First Quarter 2011 National Housing Survey
Fannie Mae's First-Quarter 2011 National Housing Survey polled more than 3,400 homeowners and renters between January 2011 and March 2011 to assess their attitudes toward owning and renting a home, the current state of their household finances, views on the U.S. housing finance system, and overall confidence in the economy. Findings were compared to similar surveys conducted by Fannie Mae throughout 2010 and in December 2003.
According to the latest survey results:
- Compared to fourth quarter 2010, Americans are more optimistic about home prices, the economy, and personal finances. However, rising household expenses (up by 9 percentage points since June 2010) may require Americans to remain cautions about the recovery.
- While perceptions of investment safety have been declining, 57 percent of Americans believe that homeownership has a lot of potential as an investment, ranking higher than other investments, such as buying stocks or putting money into an IRA or 401(k) plan.
- Fewer Underwater Borrowers think their savings are sufficient and more are stressed about their debt. Feeling less secure financially, more Underwater Borrowers think it is okay to default if facing financial distress. However, a significant share of Underwater Borrowers remain optimistic, with 45 percent expecting their personal finances to get better over the next year and 35 percent expecting home prices to go up.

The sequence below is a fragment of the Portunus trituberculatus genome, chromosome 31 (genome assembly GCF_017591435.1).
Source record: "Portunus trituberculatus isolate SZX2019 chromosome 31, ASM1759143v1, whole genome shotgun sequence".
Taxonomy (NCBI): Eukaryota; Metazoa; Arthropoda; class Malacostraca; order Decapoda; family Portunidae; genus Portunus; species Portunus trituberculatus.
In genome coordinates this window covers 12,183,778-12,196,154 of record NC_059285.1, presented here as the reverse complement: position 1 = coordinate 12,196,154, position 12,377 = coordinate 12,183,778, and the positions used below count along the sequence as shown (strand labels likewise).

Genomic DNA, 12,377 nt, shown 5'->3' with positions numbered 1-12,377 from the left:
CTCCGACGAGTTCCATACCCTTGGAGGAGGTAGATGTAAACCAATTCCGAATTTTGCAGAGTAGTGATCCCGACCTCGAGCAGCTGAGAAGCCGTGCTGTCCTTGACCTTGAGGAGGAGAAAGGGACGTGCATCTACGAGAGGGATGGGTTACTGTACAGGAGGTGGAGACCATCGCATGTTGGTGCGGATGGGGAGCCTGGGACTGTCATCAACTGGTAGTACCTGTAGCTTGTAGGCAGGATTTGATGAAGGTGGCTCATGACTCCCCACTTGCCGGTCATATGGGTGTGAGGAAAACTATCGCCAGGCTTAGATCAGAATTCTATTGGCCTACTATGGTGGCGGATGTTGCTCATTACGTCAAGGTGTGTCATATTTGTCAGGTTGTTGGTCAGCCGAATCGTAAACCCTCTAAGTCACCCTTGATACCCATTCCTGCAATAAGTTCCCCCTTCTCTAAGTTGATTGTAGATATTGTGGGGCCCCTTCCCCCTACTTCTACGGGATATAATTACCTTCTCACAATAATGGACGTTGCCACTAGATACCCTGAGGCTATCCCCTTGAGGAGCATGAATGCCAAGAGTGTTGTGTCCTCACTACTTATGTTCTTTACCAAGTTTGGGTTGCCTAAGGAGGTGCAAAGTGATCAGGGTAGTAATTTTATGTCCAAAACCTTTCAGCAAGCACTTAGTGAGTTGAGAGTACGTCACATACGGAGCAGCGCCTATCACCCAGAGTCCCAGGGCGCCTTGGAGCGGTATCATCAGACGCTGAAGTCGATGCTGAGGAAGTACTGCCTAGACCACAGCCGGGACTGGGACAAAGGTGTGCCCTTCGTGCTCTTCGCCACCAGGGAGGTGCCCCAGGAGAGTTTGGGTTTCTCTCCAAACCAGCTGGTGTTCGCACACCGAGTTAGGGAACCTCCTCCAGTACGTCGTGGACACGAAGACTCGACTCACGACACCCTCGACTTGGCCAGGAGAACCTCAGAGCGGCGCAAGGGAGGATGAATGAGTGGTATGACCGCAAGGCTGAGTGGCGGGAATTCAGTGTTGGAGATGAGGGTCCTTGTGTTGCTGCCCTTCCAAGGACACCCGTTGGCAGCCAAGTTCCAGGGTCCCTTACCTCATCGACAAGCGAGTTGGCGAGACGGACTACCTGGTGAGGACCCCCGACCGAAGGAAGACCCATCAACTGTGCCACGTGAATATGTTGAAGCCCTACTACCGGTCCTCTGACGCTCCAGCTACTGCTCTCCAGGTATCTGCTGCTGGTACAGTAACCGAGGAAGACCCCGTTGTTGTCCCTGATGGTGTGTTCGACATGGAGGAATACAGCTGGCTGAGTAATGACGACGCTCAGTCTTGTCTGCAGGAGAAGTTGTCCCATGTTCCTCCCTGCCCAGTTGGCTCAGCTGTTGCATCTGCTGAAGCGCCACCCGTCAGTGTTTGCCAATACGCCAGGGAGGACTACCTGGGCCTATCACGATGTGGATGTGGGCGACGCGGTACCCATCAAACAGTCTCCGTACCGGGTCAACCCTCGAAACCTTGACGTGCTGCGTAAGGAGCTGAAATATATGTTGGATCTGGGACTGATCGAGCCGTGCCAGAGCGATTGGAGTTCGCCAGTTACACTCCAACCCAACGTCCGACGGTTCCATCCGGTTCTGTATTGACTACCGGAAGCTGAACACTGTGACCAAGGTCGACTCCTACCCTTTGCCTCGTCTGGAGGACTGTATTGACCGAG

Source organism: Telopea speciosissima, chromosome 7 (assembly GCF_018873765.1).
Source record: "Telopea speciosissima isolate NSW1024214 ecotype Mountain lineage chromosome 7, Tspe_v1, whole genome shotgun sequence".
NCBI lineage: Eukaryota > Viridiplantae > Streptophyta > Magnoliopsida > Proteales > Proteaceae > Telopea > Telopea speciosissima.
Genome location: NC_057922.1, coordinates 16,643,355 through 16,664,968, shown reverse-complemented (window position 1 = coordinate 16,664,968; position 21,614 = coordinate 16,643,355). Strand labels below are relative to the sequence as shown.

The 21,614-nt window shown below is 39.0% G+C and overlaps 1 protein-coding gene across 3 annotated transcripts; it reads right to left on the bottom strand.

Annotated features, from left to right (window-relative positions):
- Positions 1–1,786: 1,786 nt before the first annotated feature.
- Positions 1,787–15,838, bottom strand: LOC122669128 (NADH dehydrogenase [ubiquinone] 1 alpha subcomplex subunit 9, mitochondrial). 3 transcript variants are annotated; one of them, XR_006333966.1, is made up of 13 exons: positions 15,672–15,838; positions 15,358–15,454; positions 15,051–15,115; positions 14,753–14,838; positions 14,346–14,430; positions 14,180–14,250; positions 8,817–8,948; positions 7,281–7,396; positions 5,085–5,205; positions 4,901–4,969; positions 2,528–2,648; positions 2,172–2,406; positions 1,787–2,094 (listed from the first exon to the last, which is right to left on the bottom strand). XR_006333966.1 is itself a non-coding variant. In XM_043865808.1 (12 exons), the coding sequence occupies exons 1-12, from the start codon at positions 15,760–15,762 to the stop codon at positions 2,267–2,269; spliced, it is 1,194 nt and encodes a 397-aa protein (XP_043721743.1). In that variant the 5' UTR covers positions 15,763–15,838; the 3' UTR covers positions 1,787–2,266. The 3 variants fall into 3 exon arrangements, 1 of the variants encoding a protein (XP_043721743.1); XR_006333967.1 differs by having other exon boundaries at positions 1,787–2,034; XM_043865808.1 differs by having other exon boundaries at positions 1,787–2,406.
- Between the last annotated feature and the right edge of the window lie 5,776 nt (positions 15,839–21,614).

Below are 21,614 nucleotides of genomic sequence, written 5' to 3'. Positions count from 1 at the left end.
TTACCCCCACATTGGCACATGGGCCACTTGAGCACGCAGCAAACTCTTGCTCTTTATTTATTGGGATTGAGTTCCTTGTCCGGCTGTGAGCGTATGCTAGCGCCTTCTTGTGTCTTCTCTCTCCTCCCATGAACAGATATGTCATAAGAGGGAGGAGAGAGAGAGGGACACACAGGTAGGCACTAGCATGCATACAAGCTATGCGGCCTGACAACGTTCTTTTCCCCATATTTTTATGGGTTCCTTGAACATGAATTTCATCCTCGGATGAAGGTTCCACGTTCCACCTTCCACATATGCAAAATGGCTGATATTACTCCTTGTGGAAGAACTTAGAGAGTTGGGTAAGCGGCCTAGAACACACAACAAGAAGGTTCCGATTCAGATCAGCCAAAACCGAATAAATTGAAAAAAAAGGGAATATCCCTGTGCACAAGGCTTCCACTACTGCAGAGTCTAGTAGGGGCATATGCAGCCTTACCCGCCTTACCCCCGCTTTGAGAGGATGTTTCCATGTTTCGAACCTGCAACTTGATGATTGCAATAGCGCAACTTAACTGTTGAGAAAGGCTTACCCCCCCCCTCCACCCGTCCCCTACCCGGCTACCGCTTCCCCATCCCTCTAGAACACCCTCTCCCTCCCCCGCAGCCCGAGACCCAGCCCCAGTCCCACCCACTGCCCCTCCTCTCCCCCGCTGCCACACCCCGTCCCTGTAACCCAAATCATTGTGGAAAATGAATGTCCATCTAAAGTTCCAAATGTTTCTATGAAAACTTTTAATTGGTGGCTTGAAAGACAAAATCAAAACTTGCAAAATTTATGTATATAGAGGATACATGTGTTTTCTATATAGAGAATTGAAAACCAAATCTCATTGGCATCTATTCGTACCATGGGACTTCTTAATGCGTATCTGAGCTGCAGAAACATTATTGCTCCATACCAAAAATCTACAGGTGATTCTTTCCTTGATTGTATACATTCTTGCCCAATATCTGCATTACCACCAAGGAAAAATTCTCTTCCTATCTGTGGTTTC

The Housing Survey was designed to gain a better understanding of current attitudes toward housing and any differences since surveys conducted in Fourth Quarter 2010, Third Quarter 2010, June 2010, January 2010, and 2003. Our research helps inform the collective efforts of Fannie Mae and our partners to provide stability for the housing market.
On this Web page you will find a news release with highlights from the survey results, a fact sheet, and a presentation with extensive information from the survey.